Mempa v. Rhay
, 389 U.S. 128, 19 L. Ed.2d 336, 88 S. Ct. 254 (1967). Nevertheless,
does not stand for the proposition that a defendant must be afforded counsel in
probation revocation proceedings.In
, the United States Supreme Court reversed the defendants' revocation of probation and imposition of sentences thatoccurred in proceedings where the defendants were not represented by counsel and were not offered appointed counsel. In thatcase, the probation revocation proceedings also operated as deferred sentencing proceedings. The
Court recognized that theassistance of counsel was necessary at those proceedings to present the defendants' cases as to sentences and to preserve certainlegal rights that may be lost if not exercised at that stage under Washington procedure. Determining that an attorney must be affordedat such proceedings, the United States Supreme Court stated:"[W]e do not question the authority of the State of Washington to provide for a deferred sentencing procedure coupled with itsprobation provisions. Indeed, it appears to be an enlightened step forward. All we decide here is that a lawyer must be afforded at thisproceeding whether it be labeled a revocation of probation or a deferred sentencing. We assume that counsel appointed for thepurpose of the trial or guilty plea would not be unduly burdened by being requested to follow through at the deferred sentencing stageof the proceeding." 389 U.S. at 137.The United States Supreme Court in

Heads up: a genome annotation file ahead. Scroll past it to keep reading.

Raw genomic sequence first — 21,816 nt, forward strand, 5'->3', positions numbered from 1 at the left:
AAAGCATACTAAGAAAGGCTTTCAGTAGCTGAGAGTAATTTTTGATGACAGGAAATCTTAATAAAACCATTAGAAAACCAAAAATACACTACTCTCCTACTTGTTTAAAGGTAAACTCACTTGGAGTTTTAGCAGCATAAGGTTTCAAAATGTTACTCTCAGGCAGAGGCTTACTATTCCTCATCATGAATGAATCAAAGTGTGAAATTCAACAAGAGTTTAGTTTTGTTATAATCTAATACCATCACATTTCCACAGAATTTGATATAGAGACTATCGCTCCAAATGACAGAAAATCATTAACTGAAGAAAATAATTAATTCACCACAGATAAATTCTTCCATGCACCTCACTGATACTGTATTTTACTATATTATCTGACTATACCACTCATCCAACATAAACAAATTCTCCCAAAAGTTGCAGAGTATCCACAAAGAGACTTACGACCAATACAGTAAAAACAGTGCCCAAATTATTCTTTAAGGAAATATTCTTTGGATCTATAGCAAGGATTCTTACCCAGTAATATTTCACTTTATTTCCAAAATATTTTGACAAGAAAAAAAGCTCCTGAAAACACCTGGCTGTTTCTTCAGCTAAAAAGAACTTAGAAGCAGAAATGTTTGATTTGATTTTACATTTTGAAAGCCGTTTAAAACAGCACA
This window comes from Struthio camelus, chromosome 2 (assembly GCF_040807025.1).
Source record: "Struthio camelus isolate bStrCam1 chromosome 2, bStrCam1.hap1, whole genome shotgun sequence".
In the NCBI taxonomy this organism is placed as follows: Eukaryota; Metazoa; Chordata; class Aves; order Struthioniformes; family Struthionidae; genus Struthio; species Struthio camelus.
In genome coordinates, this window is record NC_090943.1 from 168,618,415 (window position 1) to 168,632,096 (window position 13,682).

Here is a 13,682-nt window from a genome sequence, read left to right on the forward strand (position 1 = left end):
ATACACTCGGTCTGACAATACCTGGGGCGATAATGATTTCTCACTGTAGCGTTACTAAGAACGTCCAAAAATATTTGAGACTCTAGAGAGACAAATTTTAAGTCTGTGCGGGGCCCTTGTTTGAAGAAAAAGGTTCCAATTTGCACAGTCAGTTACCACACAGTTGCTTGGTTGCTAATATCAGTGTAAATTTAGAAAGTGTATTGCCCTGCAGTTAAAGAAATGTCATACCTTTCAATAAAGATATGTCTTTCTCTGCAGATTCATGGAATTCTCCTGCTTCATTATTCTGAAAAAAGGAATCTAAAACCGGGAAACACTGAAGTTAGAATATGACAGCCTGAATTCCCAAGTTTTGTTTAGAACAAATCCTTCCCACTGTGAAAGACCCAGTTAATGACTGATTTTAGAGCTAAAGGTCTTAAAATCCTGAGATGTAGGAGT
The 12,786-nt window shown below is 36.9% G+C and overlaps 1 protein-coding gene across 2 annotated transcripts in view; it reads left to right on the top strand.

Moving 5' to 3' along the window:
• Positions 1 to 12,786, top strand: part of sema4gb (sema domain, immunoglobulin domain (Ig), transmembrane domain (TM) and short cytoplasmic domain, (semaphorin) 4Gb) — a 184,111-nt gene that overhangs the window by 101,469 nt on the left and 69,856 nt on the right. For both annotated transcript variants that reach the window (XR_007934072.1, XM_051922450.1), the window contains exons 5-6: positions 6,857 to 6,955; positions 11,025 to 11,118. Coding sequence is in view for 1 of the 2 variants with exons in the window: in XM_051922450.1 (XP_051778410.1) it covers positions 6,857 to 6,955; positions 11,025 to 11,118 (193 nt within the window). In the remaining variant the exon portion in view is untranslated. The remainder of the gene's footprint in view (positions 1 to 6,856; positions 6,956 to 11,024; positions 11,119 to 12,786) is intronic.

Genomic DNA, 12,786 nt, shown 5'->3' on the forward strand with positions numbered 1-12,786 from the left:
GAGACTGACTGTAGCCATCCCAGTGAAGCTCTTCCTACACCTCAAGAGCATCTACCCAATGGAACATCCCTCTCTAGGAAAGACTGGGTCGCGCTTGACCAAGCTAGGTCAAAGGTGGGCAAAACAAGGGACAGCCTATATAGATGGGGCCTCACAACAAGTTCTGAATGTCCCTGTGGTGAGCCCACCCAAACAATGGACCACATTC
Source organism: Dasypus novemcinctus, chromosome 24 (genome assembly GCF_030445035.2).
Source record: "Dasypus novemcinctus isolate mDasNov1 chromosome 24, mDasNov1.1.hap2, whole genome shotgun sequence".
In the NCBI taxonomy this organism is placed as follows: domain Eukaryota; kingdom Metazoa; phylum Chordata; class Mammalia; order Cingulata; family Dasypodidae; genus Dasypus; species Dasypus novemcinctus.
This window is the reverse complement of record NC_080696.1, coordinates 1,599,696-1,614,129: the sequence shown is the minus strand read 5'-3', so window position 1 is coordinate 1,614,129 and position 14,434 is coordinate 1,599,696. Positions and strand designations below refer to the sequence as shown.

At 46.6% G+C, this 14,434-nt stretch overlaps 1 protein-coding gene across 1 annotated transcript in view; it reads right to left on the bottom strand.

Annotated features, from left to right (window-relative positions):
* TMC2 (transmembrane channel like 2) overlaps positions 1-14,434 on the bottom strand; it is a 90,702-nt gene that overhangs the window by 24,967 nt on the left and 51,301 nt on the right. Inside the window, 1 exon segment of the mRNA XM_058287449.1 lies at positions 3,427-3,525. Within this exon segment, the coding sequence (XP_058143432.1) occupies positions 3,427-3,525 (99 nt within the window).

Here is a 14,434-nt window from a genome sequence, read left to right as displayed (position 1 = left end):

Gagnon v. Scarpelli
, 411 U.S. 778, 36 L. Ed. 2d 656, 93 S. Ct. 1756 (1973), has indicated thereis no constitutional requirement that counsel be provided in all probation revocation cases. Rather, "the decision as to the need for counsel must be made on a case-by-case basis in the exercise of a sound discretion by the state authority charged with responsibilityfor administering the probation and parole system." 411 U.S. at 790. The
Court indicated that in certain cases, fundamentalfairness, which is the touchstone of due process, will require that counsel be appointed for indigent probationers or parolees. 411 U.S.at 790.Nevertheless, Kansas statutory law provides defendants the right to representation by an attorney at a probation violation hearing.See K.S.A. 2005 Supp. 22-3716(b);
State v. Gordon
, 275 Kan. 393, 411, 66 P.3d 903 (2003). K.S.A. 2005 Supp. 22-3716(b), whichsets forth the procedure for a probation violation hearing, states that "[t]he defendant shall have the right to be represented by counseland shall be informed by the judge that, if the defendant is financially unable to obtain counsel, an attorney will be appointed torepresent the defendant." Therefore, Young had a statutory right to counsel at the probation revocation proceedings before the trialcourt. The question is whether the trial court's decision denying a continuance constituted an abuse of discretion which violatedYoung's right to counsel in his probation revocation proceedings.